NEW CANAAN, Conn. -- In all his years in the garden business in New Canaan, Joseph Basone has seen pumpkins grow in popularity with more people using them to decorate around their homes. And he thinks he has an answer as to why it is a growing trend.
"It has caught on more and more through the years. I think it is keeping up with the Jones," Basone said with a laugh. "People see what their neighbors are doing, and they do the same. It's pretty much the way it is in the garden business."
Basone is garden center manager at Geiger's Home & Garden Center at 259 Frogtown Road in New Canaan.
Pumpkins are a rite of fall, especially leading up to Halloween. Teachers will often order pumpkins as a tool in teaching their students, Basone said, and as gifts. However, he said, teachers always want the pumpkins to be as even in size as possible to prevent competition among the children.
According to www.pumpkinnook.com, pumpkins are believed to have originated in Central America about 7,000 years ago. A pumpkin is a squash and is a member of the Cucurbita family that includes squash and cucumbers.
It was a staple of the Native American diet. When the first Colonists arrived, they quickly adopted the pumpkin as well and introduced it to Europe. Pumpkins are now grown on every continent except Antarctica, according to the website.
Colonists made an early version of pumpkin pie by hollowing out its shell and filling it with milk, honey and spices and then baking it.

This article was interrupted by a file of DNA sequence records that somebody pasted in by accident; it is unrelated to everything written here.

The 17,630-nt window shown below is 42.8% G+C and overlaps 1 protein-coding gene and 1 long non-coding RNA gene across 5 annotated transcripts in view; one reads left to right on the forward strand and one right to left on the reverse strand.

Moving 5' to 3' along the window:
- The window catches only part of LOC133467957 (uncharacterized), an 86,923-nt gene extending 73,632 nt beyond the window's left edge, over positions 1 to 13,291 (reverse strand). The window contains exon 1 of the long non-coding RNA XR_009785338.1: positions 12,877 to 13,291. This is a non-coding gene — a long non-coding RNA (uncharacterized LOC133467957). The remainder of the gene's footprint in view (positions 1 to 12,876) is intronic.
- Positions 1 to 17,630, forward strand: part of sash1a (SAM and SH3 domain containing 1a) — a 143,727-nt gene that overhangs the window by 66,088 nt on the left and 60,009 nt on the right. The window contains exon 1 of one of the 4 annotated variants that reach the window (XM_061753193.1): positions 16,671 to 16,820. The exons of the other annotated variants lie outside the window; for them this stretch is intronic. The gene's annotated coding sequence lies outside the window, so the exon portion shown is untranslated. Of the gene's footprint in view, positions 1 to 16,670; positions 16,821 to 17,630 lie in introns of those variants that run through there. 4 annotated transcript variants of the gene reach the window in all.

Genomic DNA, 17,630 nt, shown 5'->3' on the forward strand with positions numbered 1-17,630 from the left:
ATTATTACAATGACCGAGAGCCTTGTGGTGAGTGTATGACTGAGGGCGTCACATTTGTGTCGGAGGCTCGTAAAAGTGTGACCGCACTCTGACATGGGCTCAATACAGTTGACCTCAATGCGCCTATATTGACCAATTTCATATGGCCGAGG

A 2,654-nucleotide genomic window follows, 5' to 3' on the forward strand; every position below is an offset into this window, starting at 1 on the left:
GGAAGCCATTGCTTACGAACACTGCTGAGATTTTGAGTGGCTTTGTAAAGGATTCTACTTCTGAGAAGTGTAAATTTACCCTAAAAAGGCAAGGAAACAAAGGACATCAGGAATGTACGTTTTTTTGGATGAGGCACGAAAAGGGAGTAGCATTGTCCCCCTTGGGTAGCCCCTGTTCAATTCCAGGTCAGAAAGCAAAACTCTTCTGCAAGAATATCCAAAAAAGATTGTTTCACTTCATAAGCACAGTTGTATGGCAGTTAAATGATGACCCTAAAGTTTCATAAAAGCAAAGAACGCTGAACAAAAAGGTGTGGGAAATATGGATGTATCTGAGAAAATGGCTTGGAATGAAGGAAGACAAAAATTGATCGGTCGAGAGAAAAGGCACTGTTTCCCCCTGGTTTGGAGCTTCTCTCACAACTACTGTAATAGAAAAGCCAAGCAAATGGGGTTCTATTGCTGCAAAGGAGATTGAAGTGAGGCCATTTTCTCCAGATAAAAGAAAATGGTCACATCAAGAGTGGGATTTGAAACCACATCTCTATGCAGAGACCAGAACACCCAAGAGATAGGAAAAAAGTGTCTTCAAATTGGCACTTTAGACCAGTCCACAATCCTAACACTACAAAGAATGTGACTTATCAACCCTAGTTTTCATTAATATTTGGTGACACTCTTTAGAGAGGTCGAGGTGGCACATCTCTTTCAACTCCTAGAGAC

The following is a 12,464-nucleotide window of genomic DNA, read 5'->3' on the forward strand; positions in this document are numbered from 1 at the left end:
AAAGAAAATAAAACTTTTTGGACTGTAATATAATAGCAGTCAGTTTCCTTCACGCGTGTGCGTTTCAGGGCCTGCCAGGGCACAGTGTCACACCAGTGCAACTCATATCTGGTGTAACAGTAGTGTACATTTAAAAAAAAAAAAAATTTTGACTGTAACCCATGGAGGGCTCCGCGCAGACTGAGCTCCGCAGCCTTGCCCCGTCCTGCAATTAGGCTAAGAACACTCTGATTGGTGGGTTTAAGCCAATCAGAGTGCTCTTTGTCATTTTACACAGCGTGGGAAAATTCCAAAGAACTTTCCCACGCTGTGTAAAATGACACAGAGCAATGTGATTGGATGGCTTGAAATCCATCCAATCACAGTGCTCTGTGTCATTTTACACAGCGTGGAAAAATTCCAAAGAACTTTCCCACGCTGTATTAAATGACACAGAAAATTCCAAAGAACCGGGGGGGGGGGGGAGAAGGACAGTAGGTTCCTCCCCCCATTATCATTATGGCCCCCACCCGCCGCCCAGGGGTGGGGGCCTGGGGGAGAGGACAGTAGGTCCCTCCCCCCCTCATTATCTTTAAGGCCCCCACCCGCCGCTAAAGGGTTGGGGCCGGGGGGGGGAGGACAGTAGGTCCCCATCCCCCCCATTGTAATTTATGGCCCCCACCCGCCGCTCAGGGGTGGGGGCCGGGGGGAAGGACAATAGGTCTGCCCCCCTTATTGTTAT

Although colonists used the pumpkin as a food source, most people who purchase pumpkins now do so for decorative purposes, said Mary Jo Bridge Palmer, an owner of Sam Bridge Nursery & Greenhouses at 437 North St. in Greenwich.
"People like to carve them and for for kids to paint them," she said. "They will also put a couple of bigger ones out front."
The ones put out in the front of the property are usually more than 50 pounds to discourage anyone from taking them or picking them up to smash them, she said.
Pumpkins also play an important role in providing color in the landscape, especially after annuals die out and as the weather turns colder, Palmer said. People buy pumpkins and mums to provide a splash of color throughout the month of October, she said.
The pumpkins get their last blast of popularity at the end of the month with Halloween, when people will carve them and often put lights in them so that the designs are seen at night, she said.
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